Repairing brick grout ideas?

Uavmx

Well-known member
Sep 5, 2016
87
Lancaster, CA
#1
Hello,

See the pictures, my brick is in good shape, I like it, but the grout in between is really deteriorated. What's the best way to get it nice and smooth and filled in again?

I've seen the tubes in the stores, it seems like that can add up really fast is I have to do every brick? But probably cleanest?

Anyways, any help on best way to repair?



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duraleigh

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Apr 1, 2007
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Sebring, Florida
#3
I would hire a professional and regrout the whole thing.. It will likely not be too cheap but I don't see a good way for that to be a DIT project unless you are VERY familiar with masonry work.
 

LI poolguy

LifeTime Supporter
Jan 16, 2013
184
Long Island, NY
#4
There are many shortcuts, but the real way to repair is to chip/grind out every joint and repoint with the proper mortar and a tuck pointing trowel, then finish it off with a brick jointer tool. Can be very tedious and you'll be on your knees all day (and messy mortar chips in the pool). When removing the old joints, you may find loose bricks too. If not careful when refilling the joints, you can actually stain the brick with new mortar as well, and it will not look pleasing. As mentioned, you may want to hire a mason to repair it correctly.
 

kimkats

Mod Squad
LifeTime Supporter
Jul 10, 2012
36,013
Tallahassee, FL
#5
I would hire a professional and regrout the whole thing.. It will likely not be too cheap but I don't see a good way for that to be a DIT project unless you are VERY familiar with masonry work.
There are many shortcuts, but the real way to repair is to chip/grind out every joint and repoint with the proper mortar and a tuck pointing trowel, then finish it off with a brick jointer tool. Can be very tedious and you'll be on your knees all day (and messy mortar chips in the pool). When removing the old joints, you may find loose bricks too. If not careful when refilling the joints, you can actually stain the brick with new mortar as well, and it will not look pleasing. As mentioned, you may want to hire a mason to repair it correctly.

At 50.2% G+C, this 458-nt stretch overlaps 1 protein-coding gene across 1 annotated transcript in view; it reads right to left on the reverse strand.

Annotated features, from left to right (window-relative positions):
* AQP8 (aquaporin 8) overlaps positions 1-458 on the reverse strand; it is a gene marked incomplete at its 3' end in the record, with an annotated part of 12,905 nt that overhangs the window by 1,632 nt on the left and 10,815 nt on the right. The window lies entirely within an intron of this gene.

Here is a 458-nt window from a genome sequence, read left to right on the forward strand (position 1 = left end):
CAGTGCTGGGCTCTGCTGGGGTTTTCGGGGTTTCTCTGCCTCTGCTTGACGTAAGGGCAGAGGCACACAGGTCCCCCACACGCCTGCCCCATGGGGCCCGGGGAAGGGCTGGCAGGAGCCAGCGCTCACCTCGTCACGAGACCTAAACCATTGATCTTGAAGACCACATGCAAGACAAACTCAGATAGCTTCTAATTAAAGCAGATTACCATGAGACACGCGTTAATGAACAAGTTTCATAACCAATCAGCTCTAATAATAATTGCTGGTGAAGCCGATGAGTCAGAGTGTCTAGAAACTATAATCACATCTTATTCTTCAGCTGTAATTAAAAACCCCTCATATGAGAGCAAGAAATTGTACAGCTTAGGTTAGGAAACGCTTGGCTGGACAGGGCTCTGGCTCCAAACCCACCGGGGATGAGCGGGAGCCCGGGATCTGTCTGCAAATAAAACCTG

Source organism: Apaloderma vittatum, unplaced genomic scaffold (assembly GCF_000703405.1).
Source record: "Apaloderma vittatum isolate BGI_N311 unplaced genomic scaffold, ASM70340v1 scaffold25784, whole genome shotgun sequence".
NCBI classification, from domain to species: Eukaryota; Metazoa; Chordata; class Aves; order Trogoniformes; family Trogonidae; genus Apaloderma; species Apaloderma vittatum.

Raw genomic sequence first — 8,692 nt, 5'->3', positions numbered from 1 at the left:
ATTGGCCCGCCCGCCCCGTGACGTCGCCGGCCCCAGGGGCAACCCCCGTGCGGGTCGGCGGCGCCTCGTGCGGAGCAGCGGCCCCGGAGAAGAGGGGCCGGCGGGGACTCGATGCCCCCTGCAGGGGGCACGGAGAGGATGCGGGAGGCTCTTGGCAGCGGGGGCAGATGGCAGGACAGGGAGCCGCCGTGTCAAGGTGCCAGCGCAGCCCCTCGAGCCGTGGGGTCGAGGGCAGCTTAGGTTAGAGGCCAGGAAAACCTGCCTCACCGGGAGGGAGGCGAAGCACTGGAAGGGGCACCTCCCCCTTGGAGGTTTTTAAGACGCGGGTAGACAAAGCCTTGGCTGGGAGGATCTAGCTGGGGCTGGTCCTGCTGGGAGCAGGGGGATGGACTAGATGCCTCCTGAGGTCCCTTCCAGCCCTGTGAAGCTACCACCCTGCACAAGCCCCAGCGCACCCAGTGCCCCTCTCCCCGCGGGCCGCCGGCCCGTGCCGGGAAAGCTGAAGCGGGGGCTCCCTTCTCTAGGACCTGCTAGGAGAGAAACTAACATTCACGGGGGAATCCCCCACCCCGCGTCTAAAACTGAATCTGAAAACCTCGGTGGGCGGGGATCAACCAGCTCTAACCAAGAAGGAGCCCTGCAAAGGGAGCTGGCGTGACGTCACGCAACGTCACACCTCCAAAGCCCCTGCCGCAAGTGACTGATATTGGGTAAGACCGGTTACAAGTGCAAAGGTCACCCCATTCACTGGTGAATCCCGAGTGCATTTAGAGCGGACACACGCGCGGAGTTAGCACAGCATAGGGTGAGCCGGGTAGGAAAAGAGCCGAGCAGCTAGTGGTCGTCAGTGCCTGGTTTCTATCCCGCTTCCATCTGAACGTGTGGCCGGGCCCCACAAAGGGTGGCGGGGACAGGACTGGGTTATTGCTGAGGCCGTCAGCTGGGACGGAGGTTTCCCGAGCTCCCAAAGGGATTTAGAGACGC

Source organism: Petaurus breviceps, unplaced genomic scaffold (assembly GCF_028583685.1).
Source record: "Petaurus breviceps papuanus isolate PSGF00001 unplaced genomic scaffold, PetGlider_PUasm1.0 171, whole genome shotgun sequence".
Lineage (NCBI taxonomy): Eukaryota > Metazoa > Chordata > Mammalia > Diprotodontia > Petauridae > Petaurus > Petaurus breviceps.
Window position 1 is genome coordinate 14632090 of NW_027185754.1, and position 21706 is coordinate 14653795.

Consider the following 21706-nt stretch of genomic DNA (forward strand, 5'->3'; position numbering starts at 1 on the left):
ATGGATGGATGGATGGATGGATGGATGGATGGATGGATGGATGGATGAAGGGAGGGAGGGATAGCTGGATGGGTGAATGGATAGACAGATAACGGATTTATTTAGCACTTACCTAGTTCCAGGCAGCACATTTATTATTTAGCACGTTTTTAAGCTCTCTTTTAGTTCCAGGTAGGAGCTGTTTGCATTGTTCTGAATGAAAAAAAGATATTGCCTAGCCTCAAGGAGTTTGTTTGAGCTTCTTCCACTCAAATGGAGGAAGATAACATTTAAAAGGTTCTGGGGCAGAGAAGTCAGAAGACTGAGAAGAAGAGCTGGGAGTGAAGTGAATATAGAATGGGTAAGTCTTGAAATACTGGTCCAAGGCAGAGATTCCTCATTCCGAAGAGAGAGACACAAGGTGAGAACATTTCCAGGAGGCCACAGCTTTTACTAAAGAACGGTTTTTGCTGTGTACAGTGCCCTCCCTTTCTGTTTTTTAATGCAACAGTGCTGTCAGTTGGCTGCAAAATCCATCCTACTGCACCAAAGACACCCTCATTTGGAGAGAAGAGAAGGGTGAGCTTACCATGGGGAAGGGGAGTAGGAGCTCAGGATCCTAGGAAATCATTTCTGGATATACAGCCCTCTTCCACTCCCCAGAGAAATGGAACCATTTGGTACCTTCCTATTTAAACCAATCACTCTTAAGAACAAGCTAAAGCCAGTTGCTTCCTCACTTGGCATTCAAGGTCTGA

We both learned something today! Listen to these two! THEY are the experts in this kind of thing!

Kim:kim:
 

Uavmx

Well-known member
Sep 5, 2016
87
Lancaster, CA
#6
Come on, I diy everything. If another human being can do it why not me? The brick is structurally sound, I just want it smoother! I'm looking for product, technique ideas, not "pay someone else". I've ripped out tile, removed a fire place, 15 foot wall, laid down 2k sqft of pergo, all new base board, built a 40ft patio cover, roofed it, cut a hole in the stucco for a dog door, rebuilt the pool heater, rebuilt my house furnace all in the last 4 months....i really don't pay for other people for much of anything. So, what's the best way to do this myself!?


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duraleigh

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Sebring, Florida
#7
Well, since this is a forum of many, many DIY folks who have no professional skills, I guess you will have to contact a mason to learn how.

Please share your results when you do this project.....many of us will learn from it.

Johnbridge.com is the best tile forum on the net.......those folks may have some good pointers.
 

LI poolguy

LifeTime Supporter
Jan 16, 2013
184
Long Island, NY
#8
In order to do this yourself, the tools needed are...

Tuck Pointing Trowels - 1/4", 3/8" and possibly 1/2"
Brick Jointer - 1/2" x 3\8" or 5/8" x 3/4" (they are double sided, each side has it's own size)
Brick Trowel - 5-1/2" is the easiest to work with
Cold Steel Chisel - 1/4"
Lump Hammer - 3lb
Grinder w/ a 4-1/2" masonry wheel (diamond blade, stay away from those black carborundum blades)
Shop Vac - small 5 gal is fine
Blue Painters Tape - place on the bricks to prevent the new mortar from staining the edges.
Safety Glasses
Knee Pads - gel filled are the best or one of those soft blue colored kneeling pads found in the garden section of Lowes
Small Mortar Tub - or something to mix the mortar in where it's easy to get it out
Mortar - premixed is fine (sand & mortar, not premixed as in wet). Number of bags will be determined by the size of the area being worked on. I like to use Type S (not Type N).

Start by using the chisel and lump hammer to remove the existing mortar. Never use a hardened steel hammer (lump hammer is best) on a chisel; you'll ruin the hammer & it'll bounce off the chisel possibly causing injury. Aim away from the pool to keep the chips in of the water to a minimum. If you find this tedious, use the grinder on the joints. Be careful using the grinder, the torque will inadvertently twist it in your hands and you may damage the brick. If using the grinder, wear a dust mask. After a section is done, clean out every joint with the shop vac. Mix the mortar to a consistency where it will hold together (not crumble), but not too wet where it's messy. Remember, the brick will draw the water out of the mortar like a sponge, this is what causes the staining. Mix small amounts at a time, never more than you'll think you'll use in a short time. If the mortar starts to get hard, it is NOT recommended to add more water. Make a new batch.